The nonpartisan Legislative Services Agency, which researches issues for lawmakers and prepared the report, said $47.7 million from the four-year Power Fund has been matched by $85 million in federal funding and $101 million in private money. The money has financed a number of alternative energy projects, ranging from biofuel production to the storing of energy generated by wind turbines.
Ron Robinson, a senior analyst for the Legislative Services Agency, said if the projects succeed, they could create 850 to 1,000 jobs.
Despite the potential for future jobs, some critics focused on the small number created so far.
"I don't know many Iowans who think spending a half-million dollars per job is a very good return on investment," said Rep.
Chris Rants, a Sioux City Republican seeking the GOP gubernatorial nomination.
Rants thinks the state would be better off putting the money into community colleges, which offer job training programs.
The $100 million Power Fund was created in 2007 to generate jobs and ease dependence on foreign oil by spending state money on the alternative energy industry. Gov. Chet Culver pushed hard for the fund during his 2006 campaign.
Culver spokesman Phil Roeder said the report doesn't mention the hundreds of construction jobs that have come from projects sparked by the Power Fund.
And he said the $47 million figure cited in the report is misleading. Roeder said only about $35 million of that was spent on projects. Another $7.5 million was used for flood recovery efforts, and $5 million went to community colleges for energy education and training.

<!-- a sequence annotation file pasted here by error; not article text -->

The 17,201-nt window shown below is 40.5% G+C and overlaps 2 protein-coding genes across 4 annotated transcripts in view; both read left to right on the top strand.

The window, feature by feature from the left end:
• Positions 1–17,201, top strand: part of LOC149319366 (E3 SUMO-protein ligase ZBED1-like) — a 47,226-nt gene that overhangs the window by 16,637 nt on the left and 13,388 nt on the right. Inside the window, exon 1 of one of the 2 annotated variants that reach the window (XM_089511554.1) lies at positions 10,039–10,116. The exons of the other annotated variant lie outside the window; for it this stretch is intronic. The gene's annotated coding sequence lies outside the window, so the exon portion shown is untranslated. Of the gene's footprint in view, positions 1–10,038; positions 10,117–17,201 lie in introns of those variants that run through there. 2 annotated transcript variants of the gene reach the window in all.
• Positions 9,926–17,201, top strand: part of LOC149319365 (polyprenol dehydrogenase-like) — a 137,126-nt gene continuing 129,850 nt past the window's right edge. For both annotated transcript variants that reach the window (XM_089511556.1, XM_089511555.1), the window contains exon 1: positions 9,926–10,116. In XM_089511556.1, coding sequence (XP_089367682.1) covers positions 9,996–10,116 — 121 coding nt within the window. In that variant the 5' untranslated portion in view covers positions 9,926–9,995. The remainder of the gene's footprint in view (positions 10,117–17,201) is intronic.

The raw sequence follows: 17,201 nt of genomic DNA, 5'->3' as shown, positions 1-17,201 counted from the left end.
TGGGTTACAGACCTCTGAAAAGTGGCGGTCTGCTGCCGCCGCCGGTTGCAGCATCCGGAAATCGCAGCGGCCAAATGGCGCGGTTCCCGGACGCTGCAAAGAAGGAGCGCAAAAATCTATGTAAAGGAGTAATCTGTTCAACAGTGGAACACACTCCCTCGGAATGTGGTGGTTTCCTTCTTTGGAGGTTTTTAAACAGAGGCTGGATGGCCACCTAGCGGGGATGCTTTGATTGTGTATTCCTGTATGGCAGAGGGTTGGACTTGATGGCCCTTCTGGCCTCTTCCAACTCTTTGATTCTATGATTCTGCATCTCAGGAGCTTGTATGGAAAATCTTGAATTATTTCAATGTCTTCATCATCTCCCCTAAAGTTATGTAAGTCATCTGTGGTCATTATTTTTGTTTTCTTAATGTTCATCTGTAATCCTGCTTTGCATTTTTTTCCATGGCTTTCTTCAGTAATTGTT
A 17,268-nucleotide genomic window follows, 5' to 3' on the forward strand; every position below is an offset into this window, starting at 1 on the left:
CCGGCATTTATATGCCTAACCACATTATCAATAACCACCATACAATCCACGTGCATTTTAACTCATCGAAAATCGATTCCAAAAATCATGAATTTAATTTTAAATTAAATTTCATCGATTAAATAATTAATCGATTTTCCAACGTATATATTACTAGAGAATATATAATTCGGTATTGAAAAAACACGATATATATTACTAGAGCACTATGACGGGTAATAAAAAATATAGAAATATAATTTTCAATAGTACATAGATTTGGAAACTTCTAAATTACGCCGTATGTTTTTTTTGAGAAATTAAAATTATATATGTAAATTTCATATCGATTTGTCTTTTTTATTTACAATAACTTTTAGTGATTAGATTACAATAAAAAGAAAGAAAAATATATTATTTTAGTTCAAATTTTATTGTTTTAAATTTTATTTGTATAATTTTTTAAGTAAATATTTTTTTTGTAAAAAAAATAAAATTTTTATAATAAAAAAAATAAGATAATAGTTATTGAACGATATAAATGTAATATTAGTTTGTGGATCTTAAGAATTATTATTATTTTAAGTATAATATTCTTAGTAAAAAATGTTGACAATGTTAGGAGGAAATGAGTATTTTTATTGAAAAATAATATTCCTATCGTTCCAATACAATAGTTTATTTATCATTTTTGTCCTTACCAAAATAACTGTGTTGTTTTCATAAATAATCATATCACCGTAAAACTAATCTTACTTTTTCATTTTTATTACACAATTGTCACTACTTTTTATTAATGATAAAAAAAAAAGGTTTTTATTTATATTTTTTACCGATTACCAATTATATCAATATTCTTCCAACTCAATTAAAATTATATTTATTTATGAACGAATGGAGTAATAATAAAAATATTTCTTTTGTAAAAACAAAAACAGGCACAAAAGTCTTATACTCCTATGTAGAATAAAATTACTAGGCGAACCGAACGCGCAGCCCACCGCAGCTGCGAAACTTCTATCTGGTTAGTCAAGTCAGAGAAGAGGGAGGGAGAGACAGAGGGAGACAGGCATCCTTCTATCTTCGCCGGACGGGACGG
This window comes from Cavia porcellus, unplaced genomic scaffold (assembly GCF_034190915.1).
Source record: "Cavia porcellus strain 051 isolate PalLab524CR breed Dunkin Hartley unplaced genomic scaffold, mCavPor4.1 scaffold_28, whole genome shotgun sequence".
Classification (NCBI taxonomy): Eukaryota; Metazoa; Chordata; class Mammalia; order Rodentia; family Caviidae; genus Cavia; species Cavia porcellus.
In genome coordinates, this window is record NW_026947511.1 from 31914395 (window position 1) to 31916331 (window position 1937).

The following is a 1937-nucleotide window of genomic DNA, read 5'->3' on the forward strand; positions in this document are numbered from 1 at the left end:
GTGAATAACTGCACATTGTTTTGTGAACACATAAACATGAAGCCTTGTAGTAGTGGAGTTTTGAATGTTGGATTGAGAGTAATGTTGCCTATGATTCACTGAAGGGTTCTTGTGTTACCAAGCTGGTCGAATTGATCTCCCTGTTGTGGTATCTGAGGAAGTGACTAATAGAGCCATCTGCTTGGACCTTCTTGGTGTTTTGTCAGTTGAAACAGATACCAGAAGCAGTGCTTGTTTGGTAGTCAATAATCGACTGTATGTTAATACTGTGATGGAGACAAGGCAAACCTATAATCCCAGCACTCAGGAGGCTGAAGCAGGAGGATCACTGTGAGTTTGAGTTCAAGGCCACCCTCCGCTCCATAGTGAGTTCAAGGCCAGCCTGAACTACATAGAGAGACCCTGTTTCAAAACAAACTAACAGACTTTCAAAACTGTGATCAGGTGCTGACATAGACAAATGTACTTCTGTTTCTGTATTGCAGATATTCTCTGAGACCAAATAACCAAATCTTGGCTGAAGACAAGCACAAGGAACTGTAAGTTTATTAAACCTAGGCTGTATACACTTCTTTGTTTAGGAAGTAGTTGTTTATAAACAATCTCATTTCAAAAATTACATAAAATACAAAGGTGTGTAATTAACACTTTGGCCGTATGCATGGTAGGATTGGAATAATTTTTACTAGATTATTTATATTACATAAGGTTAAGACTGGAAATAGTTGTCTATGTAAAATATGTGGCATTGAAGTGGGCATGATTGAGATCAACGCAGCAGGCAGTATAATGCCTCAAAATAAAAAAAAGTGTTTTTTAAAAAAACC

While the focus has been on job creation, Roeder said that's just one of the Power Fund's missions.
"Part of it was to create jobs and part of it was to create a climate that attracts other renewable energy companies, and part of it was to make Iowa a place where the renewable energy industry is going to grow," he said.
The governor's office estimates that so-called "green jobs" in Iowa grew by 3,524 between 2003 and 2008 and now total 8,737.
Culver has made alternative energy production a focal point of his administration. He has been in Alaska to give speeches describing Iowa's success in alternative energy production, including its status as the nation's second-largest producer of wind energy.
Iowa has more than 2,000 wind turbines, which generate 15 percent of the state's energy needs.
The Renewable Energy Alaska Project paid for Culver's trip, and he was scheduled to return to Iowa. The Alaska group is made up of utilities and businesses as well as conservation and consumer groups.